Love, Hate and Other Filters
by Samira Ahmed
YA Contemporary, Romance
American-born seventeen-year-old Maya Aziz is torn between worlds. There’s the proper one her parents expect for their good Indian daughter: attending a college close to their suburban Chicago home, and being paired off with an older Muslim boy her mom deems “suitable.” And then there is the world of her dreams: going to film school and living in New York City—and maybe (just maybe) pursuing a boy she’s known from afar since grade school, a boy who’s finally falling into her orbit at school.
There’s also the real world, beyond Maya’s control. In the aftermath of a horrific crime perpetrated hundreds of miles away, her life is turned upside down. The community she’s known since birth becomes unrecognisable; neighbours and classmates alike are consumed with fear, bigotry, and hatred. Ultimately, Maya must find the strength within to determine where she truly belongs.
Thanks to Netgalley and the publisher for approving me for a digital ARC in exchange for an honest review!
This book, I’ll admit, was captivating from the very first page to the end. I thought it was a timely, important story and it was even better that it included a diverse cast of characters and points of view, especially seen as the protagonist was Indian-American and Muslim. I really enjoyed how the author also tackled the challenging topic of Islamophobia head on and doesn’t dance around it, like many other well renowned authors tend to do. (Yes, this tea is scalding)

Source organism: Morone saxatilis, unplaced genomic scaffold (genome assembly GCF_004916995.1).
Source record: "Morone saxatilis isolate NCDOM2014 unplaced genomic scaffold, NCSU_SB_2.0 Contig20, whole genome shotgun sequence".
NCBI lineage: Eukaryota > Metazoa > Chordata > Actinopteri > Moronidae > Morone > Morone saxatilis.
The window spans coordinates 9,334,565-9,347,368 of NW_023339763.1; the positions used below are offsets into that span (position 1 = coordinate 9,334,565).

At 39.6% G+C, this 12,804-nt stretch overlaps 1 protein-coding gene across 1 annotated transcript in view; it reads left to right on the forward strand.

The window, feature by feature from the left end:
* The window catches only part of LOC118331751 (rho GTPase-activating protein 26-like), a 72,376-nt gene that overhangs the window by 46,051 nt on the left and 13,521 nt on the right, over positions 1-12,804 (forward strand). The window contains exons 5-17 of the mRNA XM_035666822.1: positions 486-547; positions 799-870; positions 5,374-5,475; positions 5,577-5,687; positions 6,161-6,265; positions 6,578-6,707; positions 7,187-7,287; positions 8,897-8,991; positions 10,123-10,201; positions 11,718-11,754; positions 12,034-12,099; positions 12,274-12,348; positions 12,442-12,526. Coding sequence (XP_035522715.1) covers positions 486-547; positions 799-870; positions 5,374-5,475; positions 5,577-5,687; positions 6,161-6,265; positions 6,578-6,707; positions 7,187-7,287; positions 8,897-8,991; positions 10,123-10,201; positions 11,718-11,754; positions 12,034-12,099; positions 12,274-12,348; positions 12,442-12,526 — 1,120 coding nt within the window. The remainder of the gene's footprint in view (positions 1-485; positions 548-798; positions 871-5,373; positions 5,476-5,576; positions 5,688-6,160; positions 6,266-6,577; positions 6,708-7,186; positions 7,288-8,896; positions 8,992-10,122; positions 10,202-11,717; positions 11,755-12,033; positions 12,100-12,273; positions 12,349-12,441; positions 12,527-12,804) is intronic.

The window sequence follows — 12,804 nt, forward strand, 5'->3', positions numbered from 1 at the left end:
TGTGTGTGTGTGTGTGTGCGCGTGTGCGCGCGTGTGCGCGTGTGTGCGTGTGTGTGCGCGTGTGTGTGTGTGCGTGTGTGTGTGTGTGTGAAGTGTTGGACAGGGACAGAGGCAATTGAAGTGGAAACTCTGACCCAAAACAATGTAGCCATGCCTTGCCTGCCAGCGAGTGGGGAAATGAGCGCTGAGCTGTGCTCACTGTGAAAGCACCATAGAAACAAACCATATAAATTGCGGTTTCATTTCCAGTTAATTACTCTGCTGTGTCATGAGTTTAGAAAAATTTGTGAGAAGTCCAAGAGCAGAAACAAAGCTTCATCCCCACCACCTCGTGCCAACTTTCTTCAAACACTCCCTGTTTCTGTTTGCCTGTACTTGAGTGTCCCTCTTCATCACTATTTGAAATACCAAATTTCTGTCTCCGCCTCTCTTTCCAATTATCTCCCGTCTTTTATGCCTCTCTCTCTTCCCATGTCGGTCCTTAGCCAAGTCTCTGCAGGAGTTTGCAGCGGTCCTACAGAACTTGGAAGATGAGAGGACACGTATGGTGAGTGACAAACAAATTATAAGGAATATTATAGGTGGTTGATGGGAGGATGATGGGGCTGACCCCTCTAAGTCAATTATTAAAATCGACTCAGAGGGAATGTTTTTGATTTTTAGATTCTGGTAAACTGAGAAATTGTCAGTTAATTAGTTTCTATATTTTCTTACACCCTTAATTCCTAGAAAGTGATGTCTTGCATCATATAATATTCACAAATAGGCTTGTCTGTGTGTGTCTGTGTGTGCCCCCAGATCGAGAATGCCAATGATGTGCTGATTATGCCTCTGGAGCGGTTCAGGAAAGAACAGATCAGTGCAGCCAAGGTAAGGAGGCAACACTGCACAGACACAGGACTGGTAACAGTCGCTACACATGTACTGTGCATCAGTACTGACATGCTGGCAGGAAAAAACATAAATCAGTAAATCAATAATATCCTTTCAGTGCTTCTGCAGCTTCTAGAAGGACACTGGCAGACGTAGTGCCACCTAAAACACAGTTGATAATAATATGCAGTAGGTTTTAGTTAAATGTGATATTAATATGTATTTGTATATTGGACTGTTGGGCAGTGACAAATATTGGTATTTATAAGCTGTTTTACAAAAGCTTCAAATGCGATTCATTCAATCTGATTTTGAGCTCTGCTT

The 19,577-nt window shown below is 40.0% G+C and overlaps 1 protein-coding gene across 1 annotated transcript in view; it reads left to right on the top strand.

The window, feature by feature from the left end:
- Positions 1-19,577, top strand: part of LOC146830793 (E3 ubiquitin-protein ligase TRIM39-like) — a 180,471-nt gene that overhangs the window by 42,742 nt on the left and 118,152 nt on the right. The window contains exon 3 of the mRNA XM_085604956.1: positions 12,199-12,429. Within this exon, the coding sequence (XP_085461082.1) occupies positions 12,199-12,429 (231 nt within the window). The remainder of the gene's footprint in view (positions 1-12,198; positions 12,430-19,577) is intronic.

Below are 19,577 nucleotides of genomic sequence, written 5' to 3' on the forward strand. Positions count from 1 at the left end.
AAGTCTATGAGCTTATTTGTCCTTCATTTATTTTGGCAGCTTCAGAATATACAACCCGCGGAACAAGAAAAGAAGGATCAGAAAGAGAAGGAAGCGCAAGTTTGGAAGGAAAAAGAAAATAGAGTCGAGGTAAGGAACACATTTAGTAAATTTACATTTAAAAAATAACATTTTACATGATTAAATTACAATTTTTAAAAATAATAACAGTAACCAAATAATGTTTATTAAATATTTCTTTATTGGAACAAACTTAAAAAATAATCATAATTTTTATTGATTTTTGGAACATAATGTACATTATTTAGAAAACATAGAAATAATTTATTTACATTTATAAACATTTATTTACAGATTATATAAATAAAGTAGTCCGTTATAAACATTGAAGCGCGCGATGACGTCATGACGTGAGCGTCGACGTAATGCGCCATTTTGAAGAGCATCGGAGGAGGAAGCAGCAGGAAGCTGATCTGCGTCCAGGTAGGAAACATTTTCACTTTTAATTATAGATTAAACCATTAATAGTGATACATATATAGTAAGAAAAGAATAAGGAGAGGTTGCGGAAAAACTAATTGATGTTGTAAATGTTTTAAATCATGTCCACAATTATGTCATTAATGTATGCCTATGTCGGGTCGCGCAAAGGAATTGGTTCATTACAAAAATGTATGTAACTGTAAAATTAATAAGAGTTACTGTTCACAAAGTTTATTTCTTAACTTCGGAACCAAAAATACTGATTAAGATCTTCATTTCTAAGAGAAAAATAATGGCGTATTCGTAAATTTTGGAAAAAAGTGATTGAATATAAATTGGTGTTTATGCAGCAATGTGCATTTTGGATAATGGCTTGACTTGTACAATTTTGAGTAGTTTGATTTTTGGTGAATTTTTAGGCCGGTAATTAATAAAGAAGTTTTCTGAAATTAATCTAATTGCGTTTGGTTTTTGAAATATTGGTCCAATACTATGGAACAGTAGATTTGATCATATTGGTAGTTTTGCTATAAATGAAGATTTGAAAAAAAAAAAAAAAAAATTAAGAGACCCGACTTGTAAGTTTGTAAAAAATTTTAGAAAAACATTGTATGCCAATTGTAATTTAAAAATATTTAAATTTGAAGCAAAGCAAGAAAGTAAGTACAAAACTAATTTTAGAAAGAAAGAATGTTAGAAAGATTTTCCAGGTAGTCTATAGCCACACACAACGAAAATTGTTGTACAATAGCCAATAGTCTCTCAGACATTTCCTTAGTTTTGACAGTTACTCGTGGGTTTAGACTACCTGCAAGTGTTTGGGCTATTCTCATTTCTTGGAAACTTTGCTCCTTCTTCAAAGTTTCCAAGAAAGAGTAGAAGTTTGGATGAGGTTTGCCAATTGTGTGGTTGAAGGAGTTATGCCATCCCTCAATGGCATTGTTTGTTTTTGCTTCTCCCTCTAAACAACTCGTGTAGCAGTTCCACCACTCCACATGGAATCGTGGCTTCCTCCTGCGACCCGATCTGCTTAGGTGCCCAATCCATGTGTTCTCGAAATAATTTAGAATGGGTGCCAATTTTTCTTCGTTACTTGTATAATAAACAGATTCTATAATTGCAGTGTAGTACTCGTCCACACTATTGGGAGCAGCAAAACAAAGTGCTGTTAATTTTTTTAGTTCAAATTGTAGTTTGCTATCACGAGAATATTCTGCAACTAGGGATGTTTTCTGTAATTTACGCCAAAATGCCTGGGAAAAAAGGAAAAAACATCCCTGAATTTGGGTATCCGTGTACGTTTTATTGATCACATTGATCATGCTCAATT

Love, Hate & Other Filters follows the life of Maya, an aspiring film director, who is stuck between chasing her dreams or pleasing her overbearing parents. In this midst of this, she’s tackling a romance set up with Kareem by her parents, while also developing feelings for the popular jock in her school, Phil. The plot goes totally one way and you think you can predict the ending, when all of a sudden, there’s a terrorist attack near her town by a man with the same surname as her. Suddenly the spotlight is turned on her and her family and those around her wonder whether they can be trusted or if they had a connection to the crime.
I really liked how tense and engaging this book was. However, I did at certain points feel like the pace was too slow and the integration of scenes wasn’t written that well. I loved the characters of Maya and Violet and their friendship, but I found Phil to be a particularly bland, boring and predictable love interest.